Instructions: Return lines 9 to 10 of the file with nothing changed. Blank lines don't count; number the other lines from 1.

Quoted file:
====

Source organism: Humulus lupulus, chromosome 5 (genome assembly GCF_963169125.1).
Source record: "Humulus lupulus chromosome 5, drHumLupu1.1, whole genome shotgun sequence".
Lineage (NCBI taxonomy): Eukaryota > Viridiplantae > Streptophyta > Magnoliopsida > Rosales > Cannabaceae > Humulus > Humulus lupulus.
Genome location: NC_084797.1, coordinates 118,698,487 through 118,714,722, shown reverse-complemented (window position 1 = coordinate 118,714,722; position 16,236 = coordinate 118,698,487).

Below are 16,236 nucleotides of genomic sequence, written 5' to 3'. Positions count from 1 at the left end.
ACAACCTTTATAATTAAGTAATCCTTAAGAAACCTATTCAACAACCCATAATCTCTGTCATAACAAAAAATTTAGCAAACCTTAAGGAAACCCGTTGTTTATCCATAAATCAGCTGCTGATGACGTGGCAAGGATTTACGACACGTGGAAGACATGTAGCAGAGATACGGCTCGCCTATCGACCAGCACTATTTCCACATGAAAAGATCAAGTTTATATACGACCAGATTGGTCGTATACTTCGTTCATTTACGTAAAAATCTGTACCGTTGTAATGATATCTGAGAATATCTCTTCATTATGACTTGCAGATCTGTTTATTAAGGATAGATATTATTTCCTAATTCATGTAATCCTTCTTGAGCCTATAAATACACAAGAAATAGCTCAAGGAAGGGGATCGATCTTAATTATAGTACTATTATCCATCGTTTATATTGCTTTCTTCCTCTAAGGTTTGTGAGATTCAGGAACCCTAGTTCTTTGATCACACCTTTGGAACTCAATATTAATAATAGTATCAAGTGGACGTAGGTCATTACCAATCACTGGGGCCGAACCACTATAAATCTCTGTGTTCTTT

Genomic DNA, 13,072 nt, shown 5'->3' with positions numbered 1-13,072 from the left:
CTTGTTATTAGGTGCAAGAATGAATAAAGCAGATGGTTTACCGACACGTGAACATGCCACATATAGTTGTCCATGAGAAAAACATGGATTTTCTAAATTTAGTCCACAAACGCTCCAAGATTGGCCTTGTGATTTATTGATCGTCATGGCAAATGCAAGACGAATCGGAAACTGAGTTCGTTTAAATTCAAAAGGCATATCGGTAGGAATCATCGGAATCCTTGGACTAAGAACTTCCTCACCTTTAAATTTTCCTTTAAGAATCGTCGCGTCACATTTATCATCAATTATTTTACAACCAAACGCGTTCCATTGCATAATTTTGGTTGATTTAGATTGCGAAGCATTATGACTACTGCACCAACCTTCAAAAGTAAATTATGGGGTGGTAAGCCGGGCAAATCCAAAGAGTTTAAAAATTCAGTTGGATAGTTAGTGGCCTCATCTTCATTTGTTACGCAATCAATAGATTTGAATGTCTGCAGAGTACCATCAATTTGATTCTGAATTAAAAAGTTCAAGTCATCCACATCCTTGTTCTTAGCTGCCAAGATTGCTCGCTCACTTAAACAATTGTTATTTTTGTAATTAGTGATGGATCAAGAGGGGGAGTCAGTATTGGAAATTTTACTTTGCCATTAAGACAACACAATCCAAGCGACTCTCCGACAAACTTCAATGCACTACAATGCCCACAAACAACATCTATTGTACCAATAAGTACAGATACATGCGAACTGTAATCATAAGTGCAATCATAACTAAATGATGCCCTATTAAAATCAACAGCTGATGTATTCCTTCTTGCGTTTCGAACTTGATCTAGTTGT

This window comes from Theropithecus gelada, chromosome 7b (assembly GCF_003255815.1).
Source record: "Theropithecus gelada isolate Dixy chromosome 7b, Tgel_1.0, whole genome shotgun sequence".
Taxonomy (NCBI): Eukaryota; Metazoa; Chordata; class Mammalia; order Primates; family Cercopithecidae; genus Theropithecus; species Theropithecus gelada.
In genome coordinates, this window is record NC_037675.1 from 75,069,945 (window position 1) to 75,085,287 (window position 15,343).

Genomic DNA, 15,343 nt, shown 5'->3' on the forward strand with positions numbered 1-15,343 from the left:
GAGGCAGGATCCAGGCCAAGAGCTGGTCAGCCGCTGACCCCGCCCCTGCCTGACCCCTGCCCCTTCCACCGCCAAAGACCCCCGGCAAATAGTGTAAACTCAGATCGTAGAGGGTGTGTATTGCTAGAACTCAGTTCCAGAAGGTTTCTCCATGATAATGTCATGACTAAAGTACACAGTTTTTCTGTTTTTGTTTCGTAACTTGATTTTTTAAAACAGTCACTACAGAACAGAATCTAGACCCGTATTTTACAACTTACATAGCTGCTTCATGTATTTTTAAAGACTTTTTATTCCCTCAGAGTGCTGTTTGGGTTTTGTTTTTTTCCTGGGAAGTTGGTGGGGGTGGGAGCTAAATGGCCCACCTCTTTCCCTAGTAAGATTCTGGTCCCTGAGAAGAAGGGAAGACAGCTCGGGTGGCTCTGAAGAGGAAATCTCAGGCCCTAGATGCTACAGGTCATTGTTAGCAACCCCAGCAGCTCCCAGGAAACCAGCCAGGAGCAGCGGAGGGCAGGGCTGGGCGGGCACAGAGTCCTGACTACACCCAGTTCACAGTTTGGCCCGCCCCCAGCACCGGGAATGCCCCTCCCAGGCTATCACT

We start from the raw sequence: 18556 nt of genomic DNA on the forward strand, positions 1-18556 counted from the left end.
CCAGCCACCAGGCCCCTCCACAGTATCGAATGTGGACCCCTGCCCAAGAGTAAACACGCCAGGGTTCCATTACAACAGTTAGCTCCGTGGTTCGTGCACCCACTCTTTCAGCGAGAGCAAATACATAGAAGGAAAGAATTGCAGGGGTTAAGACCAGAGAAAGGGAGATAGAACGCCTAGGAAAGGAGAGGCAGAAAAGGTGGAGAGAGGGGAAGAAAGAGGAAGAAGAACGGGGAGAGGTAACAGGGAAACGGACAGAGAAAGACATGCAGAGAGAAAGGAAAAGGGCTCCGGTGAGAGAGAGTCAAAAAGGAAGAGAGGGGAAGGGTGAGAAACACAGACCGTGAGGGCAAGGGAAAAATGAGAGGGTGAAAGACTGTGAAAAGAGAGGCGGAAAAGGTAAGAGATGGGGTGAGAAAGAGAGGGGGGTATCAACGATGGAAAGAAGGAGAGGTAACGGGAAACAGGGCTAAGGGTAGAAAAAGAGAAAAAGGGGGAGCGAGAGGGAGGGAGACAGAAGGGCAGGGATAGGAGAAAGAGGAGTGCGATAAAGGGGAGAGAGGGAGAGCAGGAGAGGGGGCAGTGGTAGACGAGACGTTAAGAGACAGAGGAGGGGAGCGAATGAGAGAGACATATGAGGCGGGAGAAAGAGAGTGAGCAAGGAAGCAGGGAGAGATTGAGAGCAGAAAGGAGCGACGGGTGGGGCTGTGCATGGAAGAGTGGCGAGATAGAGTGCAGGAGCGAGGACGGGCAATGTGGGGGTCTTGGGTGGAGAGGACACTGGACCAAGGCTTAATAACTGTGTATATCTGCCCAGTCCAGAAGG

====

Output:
This window comes from Theropithecus gelada, chromosome 7b (assembly GCF_003255815.1).
Source record: "Theropithecus gelada isolate Dixy chromosome 7b, Tgel_1.0, whole genome shotgun sequence".